Spending time online makes gxrls feel worse. How can we support a healthier approach to self-esteem?

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Note: Throughout this article, we use the terms “womxn” and “gxrl” as terms to include anyone, including transgender, non-binary, genderfluid, polygender, and gender non-conforming people, whose key gender identity, experience, and internal perception on the spectrum of gender is woman or girl.

As a result of the COVID-19 pandemic, we are spending more time in front of screens than ever, managing work, school, and social time virtually. Screen time has particularly skyrocketed for kids and teens, who doubled their time online as a result of the pandemic. Even before March 2020, adolescents’ screen time was inching up annually, spending much of their time on social media, with potential consequences. Recent studies from Facebook, which owns Instagram, have shown the negative impact of Instagram on young people – particularly teen girls. For instance, 32% of teen girls said that “when they felt bad about their bodies, Instagram made them feel worse,” and many girls blame the platform for increases in their anxiety and depression. 

Spending time online, and particularly on social media, is making young people feel bad. The power and ubiquity of Facebook’s products throughout the world mean that even girls who recognize the apps’ negative impact continue to use them regularly. Those worried about these effects should work to mitigate the impact by focusing on virtual media literacy education and self-empowerment for young people.

YW Boston’s gxrls leadership program, the F.Y.R.E. Initiative empowers participants, “Igniters,” through a curriculum incorporating social justice education, positive identity development, and civic engagement. Core to the program is helping Igniters build a sense of self and resilience, and to understand how their identities are impacted by systems of power so that they can make a positive impact in their community on issues important to them. We spoke with TiElla Grimes, Senior Program Manager of the F.Y.R.E. Initiative, who explained how the program works with gxrls to build their self-esteem, and provided advice for how to help teens build healthy relationships with themselves and with social media. 

Understanding the impact of the virtual world on young gxrls

Earlier this year, we reported on how the F.Y.R.E. Initiative team has seen COVID-19 take a toll on gxrls’ interpersonal relationships. As the team found, “Those who didn’t have strong relationships to begin with may be completely shut off from interaction” and “with the distance created by virtual schooling, it can be harder for people to gain others’ trust and make new relationships.” Instead, teens are turning to social media to find connections – which has its positives and negatives.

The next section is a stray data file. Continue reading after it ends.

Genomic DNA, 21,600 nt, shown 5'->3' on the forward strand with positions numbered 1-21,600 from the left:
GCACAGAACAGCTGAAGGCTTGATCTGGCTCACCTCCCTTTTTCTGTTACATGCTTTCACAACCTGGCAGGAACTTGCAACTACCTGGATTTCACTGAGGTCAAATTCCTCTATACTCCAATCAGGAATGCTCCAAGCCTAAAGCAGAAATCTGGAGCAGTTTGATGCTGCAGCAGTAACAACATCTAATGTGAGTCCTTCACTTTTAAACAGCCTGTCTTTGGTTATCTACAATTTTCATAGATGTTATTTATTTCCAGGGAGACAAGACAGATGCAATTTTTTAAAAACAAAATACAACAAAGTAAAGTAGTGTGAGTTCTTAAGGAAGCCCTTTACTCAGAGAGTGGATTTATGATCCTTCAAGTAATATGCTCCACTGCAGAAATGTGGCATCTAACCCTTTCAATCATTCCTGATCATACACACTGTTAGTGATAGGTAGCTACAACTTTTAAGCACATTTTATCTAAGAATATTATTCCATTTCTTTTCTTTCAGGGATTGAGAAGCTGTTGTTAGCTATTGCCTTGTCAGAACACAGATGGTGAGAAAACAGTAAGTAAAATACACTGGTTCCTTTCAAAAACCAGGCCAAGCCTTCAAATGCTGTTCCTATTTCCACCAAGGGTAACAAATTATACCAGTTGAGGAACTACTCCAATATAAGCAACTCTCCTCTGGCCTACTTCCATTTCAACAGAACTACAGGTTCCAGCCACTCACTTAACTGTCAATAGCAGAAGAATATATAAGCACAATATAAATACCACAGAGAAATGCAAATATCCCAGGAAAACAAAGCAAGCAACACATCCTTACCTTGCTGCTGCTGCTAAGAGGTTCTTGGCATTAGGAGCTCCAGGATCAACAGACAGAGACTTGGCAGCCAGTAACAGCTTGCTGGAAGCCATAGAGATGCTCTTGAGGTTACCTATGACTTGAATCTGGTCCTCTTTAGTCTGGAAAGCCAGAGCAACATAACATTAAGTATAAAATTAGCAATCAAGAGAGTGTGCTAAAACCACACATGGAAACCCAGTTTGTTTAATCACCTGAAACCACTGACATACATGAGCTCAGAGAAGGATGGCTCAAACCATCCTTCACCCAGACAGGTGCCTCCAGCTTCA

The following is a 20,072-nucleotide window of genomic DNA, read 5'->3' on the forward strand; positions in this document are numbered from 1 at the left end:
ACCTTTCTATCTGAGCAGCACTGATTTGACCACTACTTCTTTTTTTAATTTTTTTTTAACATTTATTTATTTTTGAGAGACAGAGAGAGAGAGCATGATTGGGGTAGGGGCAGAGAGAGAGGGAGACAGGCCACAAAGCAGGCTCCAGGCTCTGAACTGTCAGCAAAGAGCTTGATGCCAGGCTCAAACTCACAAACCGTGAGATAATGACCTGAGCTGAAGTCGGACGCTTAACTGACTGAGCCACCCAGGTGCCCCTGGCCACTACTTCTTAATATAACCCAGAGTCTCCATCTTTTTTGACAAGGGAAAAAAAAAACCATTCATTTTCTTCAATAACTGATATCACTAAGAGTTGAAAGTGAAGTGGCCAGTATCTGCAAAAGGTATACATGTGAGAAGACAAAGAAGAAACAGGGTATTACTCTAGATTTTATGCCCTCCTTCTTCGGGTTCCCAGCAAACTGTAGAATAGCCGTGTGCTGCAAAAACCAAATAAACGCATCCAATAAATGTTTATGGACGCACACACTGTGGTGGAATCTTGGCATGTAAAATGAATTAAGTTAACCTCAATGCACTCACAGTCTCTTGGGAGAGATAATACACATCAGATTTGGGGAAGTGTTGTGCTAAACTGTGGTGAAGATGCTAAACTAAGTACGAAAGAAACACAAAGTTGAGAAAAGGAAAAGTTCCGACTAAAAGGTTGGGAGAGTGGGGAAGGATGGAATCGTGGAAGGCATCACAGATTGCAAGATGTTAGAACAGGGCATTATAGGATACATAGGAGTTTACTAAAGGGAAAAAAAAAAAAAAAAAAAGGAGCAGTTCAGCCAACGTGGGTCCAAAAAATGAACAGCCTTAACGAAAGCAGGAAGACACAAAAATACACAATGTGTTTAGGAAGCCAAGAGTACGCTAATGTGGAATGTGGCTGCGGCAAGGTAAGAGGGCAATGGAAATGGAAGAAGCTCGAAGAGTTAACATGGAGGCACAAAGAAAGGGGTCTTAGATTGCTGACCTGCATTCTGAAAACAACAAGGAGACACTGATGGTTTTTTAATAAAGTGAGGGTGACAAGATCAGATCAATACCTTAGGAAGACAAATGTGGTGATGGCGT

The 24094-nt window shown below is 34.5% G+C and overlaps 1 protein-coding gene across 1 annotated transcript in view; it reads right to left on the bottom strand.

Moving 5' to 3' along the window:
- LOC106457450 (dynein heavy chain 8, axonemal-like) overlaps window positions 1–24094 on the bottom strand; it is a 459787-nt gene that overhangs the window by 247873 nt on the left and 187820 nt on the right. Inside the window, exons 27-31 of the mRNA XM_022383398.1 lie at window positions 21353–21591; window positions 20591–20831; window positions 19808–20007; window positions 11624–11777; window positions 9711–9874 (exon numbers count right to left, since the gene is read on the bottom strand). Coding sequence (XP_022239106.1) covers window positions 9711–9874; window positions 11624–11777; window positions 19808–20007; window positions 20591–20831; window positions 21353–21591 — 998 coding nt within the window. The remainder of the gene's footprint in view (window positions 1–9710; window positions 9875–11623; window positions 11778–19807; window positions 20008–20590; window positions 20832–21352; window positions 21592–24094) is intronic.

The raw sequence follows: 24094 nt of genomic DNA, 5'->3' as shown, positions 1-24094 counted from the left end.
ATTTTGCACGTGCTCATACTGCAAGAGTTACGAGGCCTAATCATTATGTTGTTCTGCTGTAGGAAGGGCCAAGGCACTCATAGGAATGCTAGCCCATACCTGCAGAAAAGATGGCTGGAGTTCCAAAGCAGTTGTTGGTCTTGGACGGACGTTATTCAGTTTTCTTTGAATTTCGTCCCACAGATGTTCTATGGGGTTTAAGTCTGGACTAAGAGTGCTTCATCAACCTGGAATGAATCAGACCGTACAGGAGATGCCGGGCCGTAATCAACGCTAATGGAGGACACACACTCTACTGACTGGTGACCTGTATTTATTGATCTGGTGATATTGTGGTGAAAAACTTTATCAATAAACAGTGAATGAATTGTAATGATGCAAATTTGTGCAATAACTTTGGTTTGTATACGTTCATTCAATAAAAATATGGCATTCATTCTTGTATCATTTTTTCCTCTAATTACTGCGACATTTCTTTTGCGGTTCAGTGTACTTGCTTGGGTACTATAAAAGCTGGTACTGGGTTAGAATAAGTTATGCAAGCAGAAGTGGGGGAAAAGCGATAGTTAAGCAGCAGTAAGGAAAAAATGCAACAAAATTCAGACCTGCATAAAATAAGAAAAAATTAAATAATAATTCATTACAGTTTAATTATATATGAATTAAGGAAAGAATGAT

The Pew Research Center found that social media makes teens feel more connected to their friends and their friends lives. On the other hand, 77% of those teens report believing that people are less authentic on social media. While social media can be a tool for connection, it does not replace the meaningful connections made in one-on-one or group settings, whether online or in-person. 

As Angela Guarda, director for the eating disorders program at John Hopkins Hospital, told the Wall Street Journal, “It’s the ones who are most vulnerable or are already developing a problem – the use of Instagram and other social media can escalate that.” Existing in a society with social inequities like racism and sexism, Facebook perpetuates these inequities and can be considered to profit off of them. So, those such as teen gxrls of color who hold little institutional power, are most likely to be impacted by the negatives of social media.  

As one Instagram researcher found, “Teens told us they don’t like the amount of time they spend on the app but feel like they have to be present,” citing that the teens feel addicted to the site. But as a product, social media companies aren’t looking to help teens find balance between their lives on social media and off. Facebook has tried to tried to play down these negative effects of Instagram and have increasingly marketed their products to teens. 

It is crucial to help young people comprehend media literacy, how media impacts them, and how they can use their personal power to take care of themselves and their communities. 

The F.Y.R.E. Initiative cultivates a space where Igniters can assess and recognize their self-esteem and personal power. 

YW Boston’s F.Y.R.E. Initiative is built with the understanding that young gxrls’ sense of self agency is impacted by the inequities present in our society. That’s why in week 2, we introduce concepts of personal power, self-esteem, and self-advocacy. As TiElla explained, “We define self-esteem as a sense of personal value and self-worth. We want the gxrls to recognize the role of identity and self-esteem in one’s overall health and well-being.” Someone with a healthy self-esteem is one who is confident and secure in who they are, trusts in their own judgement, and accepts new challenges.